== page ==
“The Von Ormy/Somerset area is perhaps the area with the deepest roots back to the early settlement period and there are many records held by private families that are of great significance to researchers.  We hope to find of these, so we can better tell the true history of Texas.”  
    Additional advisors on the project are the Witte Museum, the Bexar County Spanish Archives and Texas A & M—San Antonio.  The project was inspired by the upcoming tricentenniel of the founding of San Antonio. 
     2018 will mark the 300th anniversary of the founding of  the Villa de Bexar along San Pedro Creek by Spanish and Canary Island settlers.  Over time this settlement evolved into the City of San Antonio, while Bexar County retained the name of the original settlement.
    De la Cruz said, “It is remarkable that no such archive already exists.  This collection will serve students, researches and the public for years to come .”

Editorial: Uncivil Rights

     Do elected officials have the right to act badly?  Is there a constitutional right to speak out of turn?  Some in Von Ormy think so.  Indicted Von Ormy Councilwomen Jacqueline Goede, Verna Hernandez and Carmina Aguilar recently created a media ruckus claiming that their “civil rights” had been violated when Mayor Trina Reyes would not allow them to speak whenever they wished.  Von Ormy, like all cities, have established rules of order that dictate how a meeting is conducted.  Von Ormy adopted Robert’s Rules of Order to govern its meetings at its inaugural meeting in 2008.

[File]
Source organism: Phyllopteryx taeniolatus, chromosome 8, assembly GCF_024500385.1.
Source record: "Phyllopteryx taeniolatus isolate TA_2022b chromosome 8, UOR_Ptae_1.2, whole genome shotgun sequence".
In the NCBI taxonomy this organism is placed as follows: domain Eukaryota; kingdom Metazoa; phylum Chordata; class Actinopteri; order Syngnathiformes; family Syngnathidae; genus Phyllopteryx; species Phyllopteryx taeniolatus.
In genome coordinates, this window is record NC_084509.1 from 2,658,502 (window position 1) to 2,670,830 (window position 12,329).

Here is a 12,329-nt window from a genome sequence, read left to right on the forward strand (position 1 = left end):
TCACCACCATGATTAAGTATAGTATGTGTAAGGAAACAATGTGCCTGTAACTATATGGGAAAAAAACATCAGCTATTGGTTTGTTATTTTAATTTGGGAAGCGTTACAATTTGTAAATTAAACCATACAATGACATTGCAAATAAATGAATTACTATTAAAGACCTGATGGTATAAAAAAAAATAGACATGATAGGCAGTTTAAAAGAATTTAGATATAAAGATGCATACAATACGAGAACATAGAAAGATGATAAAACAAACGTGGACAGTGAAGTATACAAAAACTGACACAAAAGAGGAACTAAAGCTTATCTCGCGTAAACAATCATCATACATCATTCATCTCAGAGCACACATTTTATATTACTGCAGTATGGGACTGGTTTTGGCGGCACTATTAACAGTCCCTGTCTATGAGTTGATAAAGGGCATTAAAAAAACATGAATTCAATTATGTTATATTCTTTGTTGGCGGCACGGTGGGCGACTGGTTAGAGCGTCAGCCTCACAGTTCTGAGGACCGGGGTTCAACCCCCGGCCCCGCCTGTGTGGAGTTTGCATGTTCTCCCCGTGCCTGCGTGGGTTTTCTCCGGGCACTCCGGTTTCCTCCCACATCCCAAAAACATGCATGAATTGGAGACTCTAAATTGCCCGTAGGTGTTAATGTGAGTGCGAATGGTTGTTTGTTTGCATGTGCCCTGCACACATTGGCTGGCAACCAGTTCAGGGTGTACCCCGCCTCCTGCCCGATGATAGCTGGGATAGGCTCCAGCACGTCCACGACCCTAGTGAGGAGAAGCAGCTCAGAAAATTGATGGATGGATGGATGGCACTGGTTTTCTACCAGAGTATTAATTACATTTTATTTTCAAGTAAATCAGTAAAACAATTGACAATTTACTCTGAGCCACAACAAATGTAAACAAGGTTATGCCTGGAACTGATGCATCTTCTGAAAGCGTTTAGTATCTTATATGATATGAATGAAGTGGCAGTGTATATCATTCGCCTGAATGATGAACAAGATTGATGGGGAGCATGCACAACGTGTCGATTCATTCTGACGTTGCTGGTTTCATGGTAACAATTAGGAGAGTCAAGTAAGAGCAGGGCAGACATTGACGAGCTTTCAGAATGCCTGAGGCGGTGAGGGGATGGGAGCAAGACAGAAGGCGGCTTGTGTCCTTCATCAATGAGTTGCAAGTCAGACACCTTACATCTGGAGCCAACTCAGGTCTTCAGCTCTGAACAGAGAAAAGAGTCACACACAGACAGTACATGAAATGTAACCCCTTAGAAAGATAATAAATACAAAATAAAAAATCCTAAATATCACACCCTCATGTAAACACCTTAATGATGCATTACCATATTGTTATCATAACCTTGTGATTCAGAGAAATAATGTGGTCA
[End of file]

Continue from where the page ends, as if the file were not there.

The rules of order are simple and date far back into history.   Members are able to speak once recognized.  No member may interrupt another member when they are speaking.  No member is able to speak a second time, until all members have had an opportunity to speak once.  No member is allowed to make personal attacks or disparaging remarks about another member.  The discussion must be on the issue being discussed.   These rules have been long established in American government and private organizations because they are designed to ensure a civil and orderly discussion.  Under Robert’s Rules of Order¸ the power of the majority is balanced against the right of the minority to be heard.  For democracy to work, it is necessary to protect the rights of all members of the council to participate. 
     The indicted councilwomen have also resorted to attempts to strip Mayor Reyes of her statutory powers, using politically charged rhetoric accusing her of being a “tyrant” and “dictator.”  But seeking to concentrate power among themselves is the very definition of what they are accusing.   Rather than seeking to concentrate power among themselves, Von Ormy City Council should embrace a balance of power in city government.  A system of checks and balances is necessary to prevent any one branch of government from ruling by force and is the basis of American democracy.